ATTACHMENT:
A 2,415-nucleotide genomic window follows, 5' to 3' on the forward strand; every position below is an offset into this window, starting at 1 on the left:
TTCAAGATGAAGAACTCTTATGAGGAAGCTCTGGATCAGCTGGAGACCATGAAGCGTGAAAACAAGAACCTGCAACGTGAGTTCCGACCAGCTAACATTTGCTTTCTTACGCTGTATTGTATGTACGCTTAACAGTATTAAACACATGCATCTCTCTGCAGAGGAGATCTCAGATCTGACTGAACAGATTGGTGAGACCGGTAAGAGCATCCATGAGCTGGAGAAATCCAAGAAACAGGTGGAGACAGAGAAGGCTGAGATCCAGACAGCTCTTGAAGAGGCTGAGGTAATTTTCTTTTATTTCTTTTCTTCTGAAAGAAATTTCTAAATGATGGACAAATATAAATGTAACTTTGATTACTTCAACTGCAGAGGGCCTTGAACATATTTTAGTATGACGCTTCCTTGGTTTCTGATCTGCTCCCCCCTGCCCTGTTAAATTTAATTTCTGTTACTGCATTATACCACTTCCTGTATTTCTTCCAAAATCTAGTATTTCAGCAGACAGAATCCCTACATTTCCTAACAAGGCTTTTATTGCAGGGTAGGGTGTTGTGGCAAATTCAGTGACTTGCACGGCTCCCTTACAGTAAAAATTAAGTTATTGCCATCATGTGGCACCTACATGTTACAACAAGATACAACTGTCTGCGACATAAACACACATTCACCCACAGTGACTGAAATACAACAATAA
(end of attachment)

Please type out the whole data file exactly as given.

A 2,415-nucleotide genomic window follows, 5' to 3' on the forward strand; every position below is an offset into this window, starting at 1 on the left:
TTCAAGATGAAGAACTCTTATGAGGAAGCTCTGGATCAGCTGGAGACCATGAAGCGTGAAAACAAGAACCTGCAACGTGAGTTCCGACCAGCTAACATTTGCTTTCTTACGCTGTATTGTATGTACGCTTAACAGTATTAAACACATGCATCTCTCTGCAGAGGAGATCTCAGATCTGACTGAACAGATTGGTGAGACCGGTAAGAGCATCCATGAGCTGGAGAAATCCAAGAAACAGGTGGAGACAGAGAAGGCTGAGATCCAGACAGCTCTTGAAGAGGCTGAGGTAATTTTCTTTTATTTCTTTTCTTCTGAAAGAAATTTCTAAATGATGGACAAATATAAATGTAACTTTGATTACTTCAACTGCAGAGGGCCTTGAACATATTTTAGTATGACGCTTCCTTGGTTTCTGATCTGCTCCCCCCTGCCCTGTTAAATTTAATTTCTGTTACTGCATTATACCACTTCCTGTATTTCTTCCAAAATCTAGTATTTCAGCAGACAGAATCCCTACATTTCCTAACAAGGCTTTTATTGCAGGGTAGGGTGTTGTGGCAAATTCAGTGACTTGCACGGCTCCCTTACAGTAAAAATTAAGTTATTGCCATCATGTGGCACCTACATGTTACAACAAGATACAACTGTCTGCGACATAAACACACATTCACCCACAGTGACTGAAATACAACAATAA